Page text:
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Latest News !

South Atlantic Darwin Projects lead to the Discovery of Growing Carbon Sinks around Antarctic Islands

The latest Darwin Initiative newsletter has highlighted new research from our ASCCC team in the measurment of 'blue carbon' in the Southern Ocean.
 
Darwin grants were awarded to the British Antarctic Survey, the Government of South Georgia and the South Sandwich Islands, and Tristan da Cunha Conservation Department, to explore the benthic biology on the continental shelves of remote islands in UK Overseas Territories.
 
Their combined research, which utilised over 20 years of data, found that animals on the seabed are accumulating a large and increasing amount of carbon. These findings were published in Global Change Biology , and indicate that the capture and storage of 'blue carbon' is greatest in the Marine Protected Area of the South Orkney Islands.
 
Our research illustrates that when seasonal sea ice reduces spatially and temporally, life on the seabed is able to grow for longer each year, thereby taking more carbon to the seabed, where is it buried when the animals die.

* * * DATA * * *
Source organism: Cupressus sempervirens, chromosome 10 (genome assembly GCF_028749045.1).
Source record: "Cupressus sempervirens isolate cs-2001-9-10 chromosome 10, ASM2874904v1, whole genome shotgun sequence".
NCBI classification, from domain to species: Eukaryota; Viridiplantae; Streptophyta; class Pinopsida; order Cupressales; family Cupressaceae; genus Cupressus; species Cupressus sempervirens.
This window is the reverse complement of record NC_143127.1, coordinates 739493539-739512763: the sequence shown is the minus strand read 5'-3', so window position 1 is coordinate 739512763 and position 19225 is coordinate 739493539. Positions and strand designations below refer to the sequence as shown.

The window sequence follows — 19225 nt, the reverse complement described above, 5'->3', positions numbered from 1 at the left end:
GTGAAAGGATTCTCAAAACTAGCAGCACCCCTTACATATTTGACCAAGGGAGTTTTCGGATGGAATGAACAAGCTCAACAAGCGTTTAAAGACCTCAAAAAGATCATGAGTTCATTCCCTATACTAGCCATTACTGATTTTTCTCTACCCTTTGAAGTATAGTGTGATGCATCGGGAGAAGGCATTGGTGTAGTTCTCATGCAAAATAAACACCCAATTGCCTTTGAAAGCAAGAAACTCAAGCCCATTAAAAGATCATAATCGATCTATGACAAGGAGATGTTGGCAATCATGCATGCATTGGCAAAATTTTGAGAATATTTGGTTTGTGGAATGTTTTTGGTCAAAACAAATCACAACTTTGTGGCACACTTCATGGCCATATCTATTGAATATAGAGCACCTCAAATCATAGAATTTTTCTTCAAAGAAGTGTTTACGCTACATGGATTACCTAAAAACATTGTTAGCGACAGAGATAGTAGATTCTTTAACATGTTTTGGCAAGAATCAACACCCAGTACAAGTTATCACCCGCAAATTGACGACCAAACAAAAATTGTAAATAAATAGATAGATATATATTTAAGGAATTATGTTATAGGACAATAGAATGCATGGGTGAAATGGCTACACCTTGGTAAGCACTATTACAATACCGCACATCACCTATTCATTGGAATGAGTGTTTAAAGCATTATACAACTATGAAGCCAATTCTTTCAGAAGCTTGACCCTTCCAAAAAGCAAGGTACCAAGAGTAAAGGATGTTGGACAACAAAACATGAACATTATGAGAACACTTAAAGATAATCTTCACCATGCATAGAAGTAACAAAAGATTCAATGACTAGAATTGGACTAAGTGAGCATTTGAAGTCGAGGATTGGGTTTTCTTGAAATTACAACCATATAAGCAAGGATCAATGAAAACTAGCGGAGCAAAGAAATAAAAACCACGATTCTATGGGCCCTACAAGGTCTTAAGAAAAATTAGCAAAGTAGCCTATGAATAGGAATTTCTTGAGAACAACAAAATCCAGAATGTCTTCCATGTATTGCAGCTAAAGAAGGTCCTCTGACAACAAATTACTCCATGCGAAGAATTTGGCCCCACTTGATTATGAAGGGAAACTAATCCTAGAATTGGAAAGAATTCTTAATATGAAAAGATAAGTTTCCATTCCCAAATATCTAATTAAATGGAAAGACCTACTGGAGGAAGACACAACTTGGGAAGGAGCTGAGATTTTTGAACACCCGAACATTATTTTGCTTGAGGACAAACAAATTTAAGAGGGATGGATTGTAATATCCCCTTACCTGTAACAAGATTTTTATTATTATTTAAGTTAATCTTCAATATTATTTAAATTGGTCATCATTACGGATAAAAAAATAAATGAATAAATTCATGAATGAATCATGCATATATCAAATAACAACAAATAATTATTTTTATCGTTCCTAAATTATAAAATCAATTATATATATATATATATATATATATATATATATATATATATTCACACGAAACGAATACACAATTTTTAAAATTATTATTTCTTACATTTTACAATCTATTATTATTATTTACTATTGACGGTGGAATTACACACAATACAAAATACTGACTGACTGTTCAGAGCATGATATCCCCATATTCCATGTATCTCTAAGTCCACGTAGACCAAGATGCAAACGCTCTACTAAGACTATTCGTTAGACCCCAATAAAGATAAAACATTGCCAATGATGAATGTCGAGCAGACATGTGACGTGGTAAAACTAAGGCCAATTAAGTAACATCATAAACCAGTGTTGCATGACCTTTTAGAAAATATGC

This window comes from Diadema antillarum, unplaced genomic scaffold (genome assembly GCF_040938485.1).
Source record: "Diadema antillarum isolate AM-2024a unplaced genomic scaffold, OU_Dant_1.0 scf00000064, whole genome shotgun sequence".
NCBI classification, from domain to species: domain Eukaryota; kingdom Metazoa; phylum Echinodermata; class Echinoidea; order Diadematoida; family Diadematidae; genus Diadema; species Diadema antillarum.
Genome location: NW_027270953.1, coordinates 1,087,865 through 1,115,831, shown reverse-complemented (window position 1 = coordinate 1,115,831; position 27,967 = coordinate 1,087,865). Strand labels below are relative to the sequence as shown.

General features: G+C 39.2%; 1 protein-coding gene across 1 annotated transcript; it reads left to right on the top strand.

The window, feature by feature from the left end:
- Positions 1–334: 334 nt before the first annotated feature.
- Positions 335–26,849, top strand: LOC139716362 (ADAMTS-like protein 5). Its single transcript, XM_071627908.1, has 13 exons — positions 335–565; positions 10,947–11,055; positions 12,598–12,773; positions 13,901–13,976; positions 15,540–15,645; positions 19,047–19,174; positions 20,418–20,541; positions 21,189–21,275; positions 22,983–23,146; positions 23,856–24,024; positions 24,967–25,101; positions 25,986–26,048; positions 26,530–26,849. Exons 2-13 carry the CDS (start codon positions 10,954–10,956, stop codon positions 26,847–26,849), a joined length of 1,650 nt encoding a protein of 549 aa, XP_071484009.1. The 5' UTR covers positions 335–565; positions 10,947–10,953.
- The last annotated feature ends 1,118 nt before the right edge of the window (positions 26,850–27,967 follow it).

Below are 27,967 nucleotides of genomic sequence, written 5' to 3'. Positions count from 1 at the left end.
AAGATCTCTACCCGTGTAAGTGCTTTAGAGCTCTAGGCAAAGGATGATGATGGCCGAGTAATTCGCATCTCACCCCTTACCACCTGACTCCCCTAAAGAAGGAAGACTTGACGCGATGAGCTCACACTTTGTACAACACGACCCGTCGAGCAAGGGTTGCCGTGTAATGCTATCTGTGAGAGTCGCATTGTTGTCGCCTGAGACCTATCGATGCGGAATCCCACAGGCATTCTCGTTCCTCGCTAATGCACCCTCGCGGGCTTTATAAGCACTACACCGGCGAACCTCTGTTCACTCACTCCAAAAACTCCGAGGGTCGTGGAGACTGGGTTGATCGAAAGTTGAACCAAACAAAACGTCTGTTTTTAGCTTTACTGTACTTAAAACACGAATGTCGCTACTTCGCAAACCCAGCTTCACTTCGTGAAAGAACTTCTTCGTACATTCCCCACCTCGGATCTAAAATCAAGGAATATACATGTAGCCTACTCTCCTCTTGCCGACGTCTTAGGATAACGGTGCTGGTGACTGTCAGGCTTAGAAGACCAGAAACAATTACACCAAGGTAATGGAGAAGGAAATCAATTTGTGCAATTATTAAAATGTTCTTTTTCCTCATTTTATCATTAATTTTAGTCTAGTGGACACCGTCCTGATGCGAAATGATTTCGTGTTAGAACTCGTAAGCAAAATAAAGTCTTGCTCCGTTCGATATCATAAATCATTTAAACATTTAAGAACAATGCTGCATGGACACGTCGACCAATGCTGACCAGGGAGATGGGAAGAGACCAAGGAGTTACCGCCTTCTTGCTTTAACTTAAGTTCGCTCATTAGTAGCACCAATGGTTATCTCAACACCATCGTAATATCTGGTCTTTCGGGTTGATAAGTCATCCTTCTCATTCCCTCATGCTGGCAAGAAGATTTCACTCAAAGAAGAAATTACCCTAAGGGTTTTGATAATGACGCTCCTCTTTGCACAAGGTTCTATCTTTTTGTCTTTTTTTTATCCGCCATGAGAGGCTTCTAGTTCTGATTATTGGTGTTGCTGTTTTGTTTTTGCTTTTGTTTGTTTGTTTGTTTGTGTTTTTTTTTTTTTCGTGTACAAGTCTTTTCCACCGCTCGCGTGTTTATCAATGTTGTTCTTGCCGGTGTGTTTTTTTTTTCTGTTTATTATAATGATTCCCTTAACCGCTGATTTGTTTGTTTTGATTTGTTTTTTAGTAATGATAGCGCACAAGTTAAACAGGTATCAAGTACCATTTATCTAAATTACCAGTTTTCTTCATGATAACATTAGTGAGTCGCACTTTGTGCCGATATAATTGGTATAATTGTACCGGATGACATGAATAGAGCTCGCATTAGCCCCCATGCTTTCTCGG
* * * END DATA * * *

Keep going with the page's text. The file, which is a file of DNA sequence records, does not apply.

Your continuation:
These new results illustrate the importance of further investigating whether we can maximise natural carbon capture by seabed life, in order to achieve our global goal to reduce atmospheric CO2 levels.

Less sea ice leads to more carbon drawdown by animals on the seabed

Antarctic Circumnavigation Expedition (ACE) Proposal

 We have submitted a propsal to ACE in order to undertake the first estimation of the circum-Antarctic seabed carbon budget for the 2016/2017 season.  The project wants to understand how regional warming impacts 'blue carbon' accumulation around Antarctica. So we need to investigate how much carbon is currently within benthic animals, and how this changes over time. This work will follow on from previous group work around the Atlantic Ocean sector islands, which found that these continental shelves are important carbon sinks in this region. The propsal will extend this work to better determine the scale and pattern of carbon accumulation around the Antarctic.
 

Upcoming cruise around South Orkneys

Starting from the 25th of February to the 25th of March several members of the team (Dave, Rachel and Camille) will take place on board of the RRS James Clark Ross for a mission around the South Orkney Islands.

More information about this expedition and the SO-AntEco (South Orkneys - State of the Antarctic Ecosystem) project are available on the following links :
 
http://www.scar.org/anteco/anteco-news
https://www.bas.ac.uk/project/so-anteco/